In an escalation of the tendency to require companies to be forthright with their users following a breach, a European Union proposed bill intended to overhaul a 17-year old law is making progress. This week EU will outline the overhaul to the existing rules, hoping to encourage more expedient communication efforts following a breach, in
As increasing sectors of the internet migrate to Facebook as a deployment platform (Zygna, etc.), a new effort aims to spread the preference aggregation features to include things users either own or would like to own. By allowing users to add Own and Want buttons to their profile, users can highlight both a Wishlist and
We read that Zappos.com was breached on Sunday, to the tune of 24+ million users’ worth of information. But it seems at first blush they responded well. Of course, a company would hope to never have a breach at all, but when it happened at Zappos.com, here are some of the things they appear to
National Security Agency’s (NSA) SE Linux team, citing critical gaps in the security of Android , is building a Security Enhanced (SE) version of the publicly available source code for the Android project. This is a variant of the SE Linux project co-developed by NSA and RedHat, which gives (among other things) a more granular
We've noted the often staggering fees associated with a credit card breach, normally accompanied by a slew of bad press. We've seen Stratfor, in light of their recent hack, dealing with public exposure issues due, in part, to unencrypted payment card information (for which, to their credt, they’ve publicly apologized for). Now we see a
Okay, you got the wrapping paper off the new tablet hotness, fired it up and now cannot put it down. But what should you be doing in the New Year to properly feed, protect, and care for your newly found addiction? Well here are some of the basics – things that are easy to do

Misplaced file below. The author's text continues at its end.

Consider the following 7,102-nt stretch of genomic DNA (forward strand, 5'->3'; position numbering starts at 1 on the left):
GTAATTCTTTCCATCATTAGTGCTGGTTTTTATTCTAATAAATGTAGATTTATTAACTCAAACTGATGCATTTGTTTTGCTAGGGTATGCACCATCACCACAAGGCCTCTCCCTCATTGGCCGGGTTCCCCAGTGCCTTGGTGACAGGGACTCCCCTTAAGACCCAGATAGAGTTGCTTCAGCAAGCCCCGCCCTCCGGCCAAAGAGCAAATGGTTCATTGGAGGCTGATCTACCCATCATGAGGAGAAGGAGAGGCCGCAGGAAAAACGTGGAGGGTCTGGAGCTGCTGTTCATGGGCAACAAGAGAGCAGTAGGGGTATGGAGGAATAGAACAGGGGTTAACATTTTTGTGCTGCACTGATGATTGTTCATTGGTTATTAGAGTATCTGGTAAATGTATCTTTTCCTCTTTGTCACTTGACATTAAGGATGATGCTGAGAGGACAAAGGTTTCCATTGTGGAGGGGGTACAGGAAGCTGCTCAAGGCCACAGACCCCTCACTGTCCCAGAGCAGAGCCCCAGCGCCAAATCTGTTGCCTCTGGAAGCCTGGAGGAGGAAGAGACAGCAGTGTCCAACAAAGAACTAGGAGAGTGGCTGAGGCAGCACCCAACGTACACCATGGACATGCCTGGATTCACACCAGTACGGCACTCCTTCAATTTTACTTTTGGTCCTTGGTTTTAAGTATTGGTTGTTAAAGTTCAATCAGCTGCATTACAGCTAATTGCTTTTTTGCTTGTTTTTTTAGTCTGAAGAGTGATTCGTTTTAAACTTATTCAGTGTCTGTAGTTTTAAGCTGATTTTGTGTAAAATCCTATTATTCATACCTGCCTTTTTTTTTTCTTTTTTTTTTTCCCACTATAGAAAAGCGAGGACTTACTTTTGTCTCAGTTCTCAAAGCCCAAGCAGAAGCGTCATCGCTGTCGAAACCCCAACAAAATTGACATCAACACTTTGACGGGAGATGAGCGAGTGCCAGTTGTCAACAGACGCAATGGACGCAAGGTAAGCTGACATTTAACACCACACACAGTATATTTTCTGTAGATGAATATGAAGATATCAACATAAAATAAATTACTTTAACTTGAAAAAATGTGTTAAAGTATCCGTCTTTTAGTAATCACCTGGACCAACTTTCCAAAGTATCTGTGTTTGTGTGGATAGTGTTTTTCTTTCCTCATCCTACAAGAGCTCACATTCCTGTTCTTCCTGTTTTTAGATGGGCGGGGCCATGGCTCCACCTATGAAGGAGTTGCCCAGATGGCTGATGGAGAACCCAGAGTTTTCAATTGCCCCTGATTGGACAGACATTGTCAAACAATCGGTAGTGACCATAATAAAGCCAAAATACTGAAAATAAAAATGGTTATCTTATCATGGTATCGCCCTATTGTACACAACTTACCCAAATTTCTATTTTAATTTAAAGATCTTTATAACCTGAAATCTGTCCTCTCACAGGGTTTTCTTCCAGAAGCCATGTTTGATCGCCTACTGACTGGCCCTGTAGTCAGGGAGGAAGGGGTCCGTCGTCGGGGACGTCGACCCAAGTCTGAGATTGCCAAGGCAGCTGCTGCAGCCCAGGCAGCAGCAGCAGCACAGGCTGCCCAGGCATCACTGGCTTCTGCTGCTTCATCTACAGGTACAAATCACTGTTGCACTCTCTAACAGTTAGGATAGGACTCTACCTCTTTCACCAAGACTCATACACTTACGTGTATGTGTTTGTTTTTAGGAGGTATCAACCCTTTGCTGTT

You just got a new wireless router for Christmas, but when you set it up it asks about wireless security. Do you want WEP, WPA, WPA2 or any of the other alphabet soup options they give? While it’s easiest to just pick the default setting, are you setting yourself up for trouble from aspiring hackers?
Recently we noted that unencrypted credit card storage was on the rise in 2011, and also highlighted the expense involved to the company in the event of a credit card breach. Now we see personal data – including unencrypted credit card information – being paraded out as a part of the recent Stratfor hack. Also,
Ransomware, the practice of providing fake notifications that “you’re infected” and then selling a fake solution that removes the fake malware they just installed, has been a boon for scammers. Now, they’re taking it a step farther, throwing in a law enforcement scare. In this latest scam, an official-looking banner appears on infected machines, purporting
We’ve noted recently that many companies store credit card information in an unencrypted form, sometimes several years' worth. So what happens if your systems get hacked before you get around to securing that credit card data? Sure, there’s the embarrassment of telling your customers their data has been exposed–a legal requirement in more than 40
We recently noted that the data broker industry, in conjunction with social media outlets will become increasingly relied upon as a kind of shadow credit score for judging candidates’ qualifications. Now we see a startup that uses your Facebook profile directly to determine a “credit score” used for microloans. We hear horror stories of lost